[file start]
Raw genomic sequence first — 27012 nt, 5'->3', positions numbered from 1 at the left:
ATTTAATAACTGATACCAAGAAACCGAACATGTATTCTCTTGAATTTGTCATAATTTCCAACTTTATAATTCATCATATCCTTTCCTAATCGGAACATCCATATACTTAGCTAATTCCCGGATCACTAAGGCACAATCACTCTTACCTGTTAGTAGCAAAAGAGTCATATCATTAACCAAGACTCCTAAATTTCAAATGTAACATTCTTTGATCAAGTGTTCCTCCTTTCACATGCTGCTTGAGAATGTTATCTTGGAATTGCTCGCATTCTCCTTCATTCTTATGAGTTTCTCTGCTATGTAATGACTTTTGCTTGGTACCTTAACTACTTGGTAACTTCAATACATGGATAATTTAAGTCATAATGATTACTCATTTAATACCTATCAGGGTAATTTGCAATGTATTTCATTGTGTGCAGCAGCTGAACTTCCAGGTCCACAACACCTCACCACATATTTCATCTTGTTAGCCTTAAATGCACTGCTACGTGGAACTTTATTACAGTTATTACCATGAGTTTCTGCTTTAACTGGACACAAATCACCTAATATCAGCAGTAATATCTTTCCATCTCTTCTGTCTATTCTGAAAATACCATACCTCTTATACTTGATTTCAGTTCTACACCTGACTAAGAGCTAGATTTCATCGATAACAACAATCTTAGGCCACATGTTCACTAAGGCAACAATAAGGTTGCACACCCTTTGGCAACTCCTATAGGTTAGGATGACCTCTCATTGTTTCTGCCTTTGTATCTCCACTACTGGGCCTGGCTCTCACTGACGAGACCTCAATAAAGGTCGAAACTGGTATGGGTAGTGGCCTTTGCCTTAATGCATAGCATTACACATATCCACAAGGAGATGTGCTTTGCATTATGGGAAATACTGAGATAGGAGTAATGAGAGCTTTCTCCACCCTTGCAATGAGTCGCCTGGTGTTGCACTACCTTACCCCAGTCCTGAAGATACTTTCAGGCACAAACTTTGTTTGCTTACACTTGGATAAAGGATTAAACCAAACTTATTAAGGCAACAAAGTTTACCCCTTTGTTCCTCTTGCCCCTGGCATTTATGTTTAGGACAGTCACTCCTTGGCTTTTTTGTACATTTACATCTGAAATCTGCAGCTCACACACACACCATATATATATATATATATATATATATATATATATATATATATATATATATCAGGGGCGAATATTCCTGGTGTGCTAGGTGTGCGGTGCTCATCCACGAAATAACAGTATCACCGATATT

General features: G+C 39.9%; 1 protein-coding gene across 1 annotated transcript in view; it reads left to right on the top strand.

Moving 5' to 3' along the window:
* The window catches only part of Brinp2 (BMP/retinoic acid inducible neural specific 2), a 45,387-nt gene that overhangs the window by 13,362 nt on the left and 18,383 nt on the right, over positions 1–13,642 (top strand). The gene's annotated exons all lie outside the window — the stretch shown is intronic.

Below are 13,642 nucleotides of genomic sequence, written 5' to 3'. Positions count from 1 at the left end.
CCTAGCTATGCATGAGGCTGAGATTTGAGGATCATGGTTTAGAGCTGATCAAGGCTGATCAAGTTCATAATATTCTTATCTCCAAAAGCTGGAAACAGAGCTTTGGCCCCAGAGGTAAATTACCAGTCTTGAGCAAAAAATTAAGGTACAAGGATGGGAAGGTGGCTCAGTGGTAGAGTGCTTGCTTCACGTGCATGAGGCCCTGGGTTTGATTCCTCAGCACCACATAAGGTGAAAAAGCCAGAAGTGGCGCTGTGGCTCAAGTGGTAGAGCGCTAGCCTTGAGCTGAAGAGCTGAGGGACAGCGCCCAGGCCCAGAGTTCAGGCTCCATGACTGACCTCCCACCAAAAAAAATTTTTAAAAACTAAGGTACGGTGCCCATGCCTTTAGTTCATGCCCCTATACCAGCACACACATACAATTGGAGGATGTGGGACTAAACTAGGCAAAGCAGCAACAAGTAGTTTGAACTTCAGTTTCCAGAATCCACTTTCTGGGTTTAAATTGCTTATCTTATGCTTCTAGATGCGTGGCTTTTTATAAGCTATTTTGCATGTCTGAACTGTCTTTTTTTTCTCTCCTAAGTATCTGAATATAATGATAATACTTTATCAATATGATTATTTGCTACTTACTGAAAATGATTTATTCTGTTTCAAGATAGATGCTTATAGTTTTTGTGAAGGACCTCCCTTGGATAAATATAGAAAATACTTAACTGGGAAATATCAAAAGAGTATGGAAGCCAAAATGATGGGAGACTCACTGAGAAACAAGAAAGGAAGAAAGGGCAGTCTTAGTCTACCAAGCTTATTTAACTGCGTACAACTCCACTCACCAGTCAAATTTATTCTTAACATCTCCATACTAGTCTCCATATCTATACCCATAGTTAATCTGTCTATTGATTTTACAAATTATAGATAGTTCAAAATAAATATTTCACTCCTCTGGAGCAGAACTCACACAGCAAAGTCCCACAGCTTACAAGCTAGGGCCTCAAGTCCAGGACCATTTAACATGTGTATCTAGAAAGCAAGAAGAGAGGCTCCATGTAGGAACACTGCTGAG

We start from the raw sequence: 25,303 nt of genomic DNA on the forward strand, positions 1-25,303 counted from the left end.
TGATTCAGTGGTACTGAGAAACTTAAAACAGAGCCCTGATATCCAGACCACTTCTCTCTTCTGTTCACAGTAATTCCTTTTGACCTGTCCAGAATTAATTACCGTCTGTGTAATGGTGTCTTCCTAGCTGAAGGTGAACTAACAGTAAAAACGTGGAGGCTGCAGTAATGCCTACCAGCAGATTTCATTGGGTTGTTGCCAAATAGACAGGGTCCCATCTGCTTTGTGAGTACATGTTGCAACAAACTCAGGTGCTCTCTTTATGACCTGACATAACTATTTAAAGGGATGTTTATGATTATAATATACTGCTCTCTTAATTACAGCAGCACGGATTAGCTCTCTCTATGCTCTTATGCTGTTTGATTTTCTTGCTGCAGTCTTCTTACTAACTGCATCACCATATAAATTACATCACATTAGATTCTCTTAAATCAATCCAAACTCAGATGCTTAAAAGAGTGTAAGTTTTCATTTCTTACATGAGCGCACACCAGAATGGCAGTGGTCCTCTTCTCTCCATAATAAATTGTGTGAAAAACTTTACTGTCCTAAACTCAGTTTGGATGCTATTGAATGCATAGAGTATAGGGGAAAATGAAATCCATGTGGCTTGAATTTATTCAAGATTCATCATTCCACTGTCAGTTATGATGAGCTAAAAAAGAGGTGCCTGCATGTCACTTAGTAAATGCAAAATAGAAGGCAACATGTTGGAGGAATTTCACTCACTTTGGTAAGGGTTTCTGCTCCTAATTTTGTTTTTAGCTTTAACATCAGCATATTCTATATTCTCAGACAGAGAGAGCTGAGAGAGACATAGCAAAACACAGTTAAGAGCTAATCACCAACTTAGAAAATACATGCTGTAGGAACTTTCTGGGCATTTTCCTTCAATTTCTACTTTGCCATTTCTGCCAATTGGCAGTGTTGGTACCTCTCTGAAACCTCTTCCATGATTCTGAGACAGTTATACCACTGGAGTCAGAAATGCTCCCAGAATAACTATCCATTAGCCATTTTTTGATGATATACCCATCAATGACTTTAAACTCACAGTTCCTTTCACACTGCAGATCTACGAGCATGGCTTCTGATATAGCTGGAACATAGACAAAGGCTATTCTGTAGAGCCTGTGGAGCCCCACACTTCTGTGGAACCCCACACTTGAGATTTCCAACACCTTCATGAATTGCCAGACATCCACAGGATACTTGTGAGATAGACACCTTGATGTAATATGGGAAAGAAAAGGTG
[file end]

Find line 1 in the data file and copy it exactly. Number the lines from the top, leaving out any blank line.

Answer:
Raw genomic sequence first — 27012 nt, 5'->3', positions numbered from 1 at the left: